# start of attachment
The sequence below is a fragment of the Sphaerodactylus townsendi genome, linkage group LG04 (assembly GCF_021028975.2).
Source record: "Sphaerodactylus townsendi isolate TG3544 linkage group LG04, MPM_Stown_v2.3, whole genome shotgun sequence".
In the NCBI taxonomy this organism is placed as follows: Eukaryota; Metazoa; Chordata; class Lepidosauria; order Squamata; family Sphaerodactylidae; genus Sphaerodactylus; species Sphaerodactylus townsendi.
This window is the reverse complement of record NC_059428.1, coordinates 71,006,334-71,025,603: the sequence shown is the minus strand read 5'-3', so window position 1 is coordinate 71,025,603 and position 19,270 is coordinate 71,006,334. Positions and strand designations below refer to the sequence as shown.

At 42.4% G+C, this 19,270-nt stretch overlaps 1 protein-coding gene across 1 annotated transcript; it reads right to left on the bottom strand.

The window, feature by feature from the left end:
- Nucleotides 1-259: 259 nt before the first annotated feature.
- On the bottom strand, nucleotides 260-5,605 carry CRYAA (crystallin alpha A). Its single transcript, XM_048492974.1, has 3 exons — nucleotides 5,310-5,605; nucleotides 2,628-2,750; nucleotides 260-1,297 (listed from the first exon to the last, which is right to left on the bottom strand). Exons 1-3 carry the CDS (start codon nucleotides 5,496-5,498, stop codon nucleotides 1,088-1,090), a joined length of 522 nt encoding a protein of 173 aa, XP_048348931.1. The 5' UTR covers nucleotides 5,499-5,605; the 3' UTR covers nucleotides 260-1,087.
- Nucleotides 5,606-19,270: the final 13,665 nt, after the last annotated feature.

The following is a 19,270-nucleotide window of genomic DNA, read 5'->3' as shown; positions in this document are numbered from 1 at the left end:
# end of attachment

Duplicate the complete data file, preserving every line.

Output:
The sequence below is a fragment of the Sphaerodactylus townsendi genome, linkage group LG04 (assembly GCF_021028975.2).
Source record: "Sphaerodactylus townsendi isolate TG3544 linkage group LG04, MPM_Stown_v2.3, whole genome shotgun sequence".
In the NCBI taxonomy this organism is placed as follows: Eukaryota; Metazoa; Chordata; class Lepidosauria; order Squamata; family Sphaerodactylidae; genus Sphaerodactylus; species Sphaerodactylus townsendi.
This window is the reverse complement of record NC_059428.1, coordinates 71,006,334-71,025,603: the sequence shown is the minus strand read 5'-3', so window position 1 is coordinate 71,025,603 and position 19,270 is coordinate 71,006,334. Positions and strand designations below refer to the sequence as shown.

At 42.4% G+C, this 19,270-nt stretch overlaps 1 protein-coding gene across 1 annotated transcript; it reads right to left on the bottom strand.

The window, feature by feature from the left end:
- Nucleotides 1-259: 259 nt before the first annotated feature.
- On the bottom strand, nucleotides 260-5,605 carry CRYAA (crystallin alpha A). Its single transcript, XM_048492974.1, has 3 exons — nucleotides 5,310-5,605; nucleotides 2,628-2,750; nucleotides 260-1,297 (listed from the first exon to the last, which is right to left on the bottom strand). Exons 1-3 carry the CDS (start codon nucleotides 5,496-5,498, stop codon nucleotides 1,088-1,090), a joined length of 522 nt encoding a protein of 173 aa, XP_048348931.1. The 5' UTR covers nucleotides 5,499-5,605; the 3' UTR covers nucleotides 260-1,087.
- Nucleotides 5,606-19,270: the final 13,665 nt, after the last annotated feature.

The following is a 19,270-nucleotide window of genomic DNA, read 5'->3' as shown; positions in this document are numbered from 1 at the left end: